Does Gastric Sleeve Surgery Affect Taste Buds?

If you feel like your taste buds have changed since your vertical sleeve gastrectomy, you’re not wrong. Nor are you alone. Multiple studies have shown it is, in fact, extremely common for bariatric surgery patients to experience aversions to food or drinks that they previously loved. Whether you’re sad to discover an aversion or deliriously happy not to have the craving anymore, let’s delve further into the taste bud issue.

What’s behind the shift?
Cassie was startled to find that she could no longer stand the taste of beloved sweet tea soon after having VSG. Likewise, Demetress noticed that the coffee she used to drink all day long now turned her stomach. Getting tired of something like protein shakes that you practically lived on during your pre-op liquid diet may not come as a surprise, but when things you’ve loved for a lifetime suddenly make you gag, it can give you pause.

Cassie and Demetress are in good company. An 11-year study out of the University Hospitals of Leicester found that nearly three-fourths of the bariatric patients they polled indicated that food tasted different after surgery than it did before, and about half noticed changes in the way food smelled.

Scientists aren’t sure exactly what causes this common issue, though the general consensus is that it’s largely hormonal. It makes sense that changes in ghrelin and other hormones that reside in and impact the stomach can have a big effect on the nervous system (a “highway” between the brain and GI tract that communicates when you’re hungry, when you’re full, and what sounds good).

Most of the time, these changes are actually a good thing, at least as far as weight loss is concerned. Many patients report that things like sweets and fatty fast food meals no longer appeal to them, whereas they develop new cravings for fruits and veggies. Weird, right? But VSG patients who report changes in their taste buds tend to lose more weight than those who don’t.

And the more weight you lose, the more your cravings can change. Many hormones are tied to fat, so when you reduce how much body fat you have, you change your hormones, too. This happens most drastically right after your gastric sleeve in Mexico, but can occur to a lesser extent while you’re dropping pounds later.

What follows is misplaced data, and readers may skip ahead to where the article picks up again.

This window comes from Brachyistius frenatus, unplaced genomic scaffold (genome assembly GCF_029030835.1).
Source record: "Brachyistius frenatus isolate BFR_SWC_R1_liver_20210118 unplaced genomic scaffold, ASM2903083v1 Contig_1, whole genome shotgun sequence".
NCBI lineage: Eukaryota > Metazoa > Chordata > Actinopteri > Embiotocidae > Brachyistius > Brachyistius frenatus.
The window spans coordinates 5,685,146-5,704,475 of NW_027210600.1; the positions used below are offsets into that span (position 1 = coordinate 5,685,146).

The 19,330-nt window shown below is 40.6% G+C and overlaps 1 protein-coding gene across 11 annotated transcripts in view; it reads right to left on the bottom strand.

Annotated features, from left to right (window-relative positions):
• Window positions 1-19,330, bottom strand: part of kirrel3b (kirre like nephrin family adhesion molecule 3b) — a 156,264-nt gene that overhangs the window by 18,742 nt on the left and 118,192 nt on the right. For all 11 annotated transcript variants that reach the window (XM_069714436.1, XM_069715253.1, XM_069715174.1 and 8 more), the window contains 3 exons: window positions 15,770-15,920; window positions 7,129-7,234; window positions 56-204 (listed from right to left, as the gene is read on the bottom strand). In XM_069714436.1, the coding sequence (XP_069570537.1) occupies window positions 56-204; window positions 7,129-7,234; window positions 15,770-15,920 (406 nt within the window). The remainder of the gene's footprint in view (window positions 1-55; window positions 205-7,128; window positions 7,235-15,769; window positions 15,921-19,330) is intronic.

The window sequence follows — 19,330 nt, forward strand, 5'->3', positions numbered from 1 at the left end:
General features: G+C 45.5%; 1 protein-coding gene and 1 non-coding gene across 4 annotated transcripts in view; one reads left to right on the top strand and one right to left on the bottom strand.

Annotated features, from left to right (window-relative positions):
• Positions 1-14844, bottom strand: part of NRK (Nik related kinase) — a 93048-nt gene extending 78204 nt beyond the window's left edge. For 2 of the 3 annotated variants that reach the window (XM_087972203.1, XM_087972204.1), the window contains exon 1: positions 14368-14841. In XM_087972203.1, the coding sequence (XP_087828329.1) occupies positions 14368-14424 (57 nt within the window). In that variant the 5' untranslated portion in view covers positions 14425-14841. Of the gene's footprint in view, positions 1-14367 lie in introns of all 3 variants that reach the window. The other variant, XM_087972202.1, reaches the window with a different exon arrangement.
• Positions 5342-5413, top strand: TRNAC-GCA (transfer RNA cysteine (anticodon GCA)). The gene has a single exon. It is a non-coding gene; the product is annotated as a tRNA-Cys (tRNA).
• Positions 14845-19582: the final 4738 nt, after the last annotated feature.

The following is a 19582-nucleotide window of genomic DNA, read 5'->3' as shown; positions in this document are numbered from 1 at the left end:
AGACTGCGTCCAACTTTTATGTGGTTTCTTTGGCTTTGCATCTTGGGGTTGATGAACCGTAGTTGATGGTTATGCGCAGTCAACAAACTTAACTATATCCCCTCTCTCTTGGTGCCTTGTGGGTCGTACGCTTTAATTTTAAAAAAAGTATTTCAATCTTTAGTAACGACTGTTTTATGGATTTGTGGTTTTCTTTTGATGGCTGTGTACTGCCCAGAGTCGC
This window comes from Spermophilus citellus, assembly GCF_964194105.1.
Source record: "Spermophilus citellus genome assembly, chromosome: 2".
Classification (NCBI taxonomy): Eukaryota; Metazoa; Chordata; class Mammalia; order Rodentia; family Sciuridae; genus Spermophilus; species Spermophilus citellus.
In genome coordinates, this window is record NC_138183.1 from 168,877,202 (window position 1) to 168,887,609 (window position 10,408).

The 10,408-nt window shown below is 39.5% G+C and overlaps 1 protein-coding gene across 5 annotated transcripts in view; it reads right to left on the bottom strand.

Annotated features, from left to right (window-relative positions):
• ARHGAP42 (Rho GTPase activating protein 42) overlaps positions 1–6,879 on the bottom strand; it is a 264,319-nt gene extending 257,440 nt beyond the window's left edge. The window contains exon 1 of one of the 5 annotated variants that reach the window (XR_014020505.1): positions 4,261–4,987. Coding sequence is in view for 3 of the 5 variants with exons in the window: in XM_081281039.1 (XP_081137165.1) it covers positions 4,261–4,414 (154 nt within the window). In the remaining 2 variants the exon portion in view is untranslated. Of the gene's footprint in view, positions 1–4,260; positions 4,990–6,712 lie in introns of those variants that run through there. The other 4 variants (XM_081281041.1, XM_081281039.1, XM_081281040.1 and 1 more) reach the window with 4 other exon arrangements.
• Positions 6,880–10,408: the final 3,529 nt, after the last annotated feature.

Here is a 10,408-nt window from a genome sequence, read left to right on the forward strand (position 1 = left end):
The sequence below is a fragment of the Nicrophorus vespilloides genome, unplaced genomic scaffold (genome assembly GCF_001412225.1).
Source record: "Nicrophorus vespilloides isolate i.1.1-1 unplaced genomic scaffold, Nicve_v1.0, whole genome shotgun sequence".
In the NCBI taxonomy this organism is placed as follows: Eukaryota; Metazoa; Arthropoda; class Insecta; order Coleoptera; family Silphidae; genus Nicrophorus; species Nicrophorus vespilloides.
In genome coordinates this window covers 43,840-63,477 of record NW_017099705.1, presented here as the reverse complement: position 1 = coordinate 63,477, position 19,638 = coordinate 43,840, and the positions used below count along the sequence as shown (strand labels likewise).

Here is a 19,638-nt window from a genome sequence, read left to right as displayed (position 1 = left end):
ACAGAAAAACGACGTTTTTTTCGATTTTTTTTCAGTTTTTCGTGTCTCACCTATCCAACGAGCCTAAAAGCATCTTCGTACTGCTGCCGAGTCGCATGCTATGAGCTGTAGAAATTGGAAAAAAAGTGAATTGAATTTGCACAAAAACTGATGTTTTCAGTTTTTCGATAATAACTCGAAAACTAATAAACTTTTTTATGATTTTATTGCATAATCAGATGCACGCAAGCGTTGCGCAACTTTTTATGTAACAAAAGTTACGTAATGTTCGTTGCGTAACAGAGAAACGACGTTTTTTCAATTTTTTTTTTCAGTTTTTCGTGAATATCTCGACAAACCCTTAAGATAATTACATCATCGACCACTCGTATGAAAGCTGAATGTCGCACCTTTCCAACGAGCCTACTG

What to do about new aversions
Sometimes, the only thing to do is rejoice! If your new distaste for something you shouldn’t be eating anyway, just enjoy the fact that it’s no longer an issue. If it’s an emotional food items—say, your mom’s famous brisket—you might actually need to mourn a bit. Don’t feel silly about that. As many of us can attest, there’s much more to our relationship with food than just something to fill our stomachs. There can be a million emotions wrapped in a single forkful.

But if a newly formed aversion is to a beneficial food or food group, there are steps you can take to “reprogram” your taste buds. Start by trying to identify the problem. Is it the appearance of scrambled eggs that’s making you shudder? Try poaching them instead. The texture of chicken or steak not doing it for you? Maybe stewing it until it’s fall-apart-tender will help. Protein shakes too sweet? Use unflavored protein powder in things you do like to boost your intake. A bit of experimentation may be the key to developing a menu of healthy, palatable foods. And whatever you’re eating, take your time with chewing. Anxiety about choking, nausea, or other “dumping” symptoms can often be overcome simply by slowing down and taking it bite by bite.

The good news/bad news is that food aversions don’t always last forever. They’re more common in the months right after surgery and may wear off, for lack of a better term, down the road. In the meantime, our staff is happy to offer suggestions and support in order to maximize your weight loss—and enjoyment of eating—through every step of your VSG journey.

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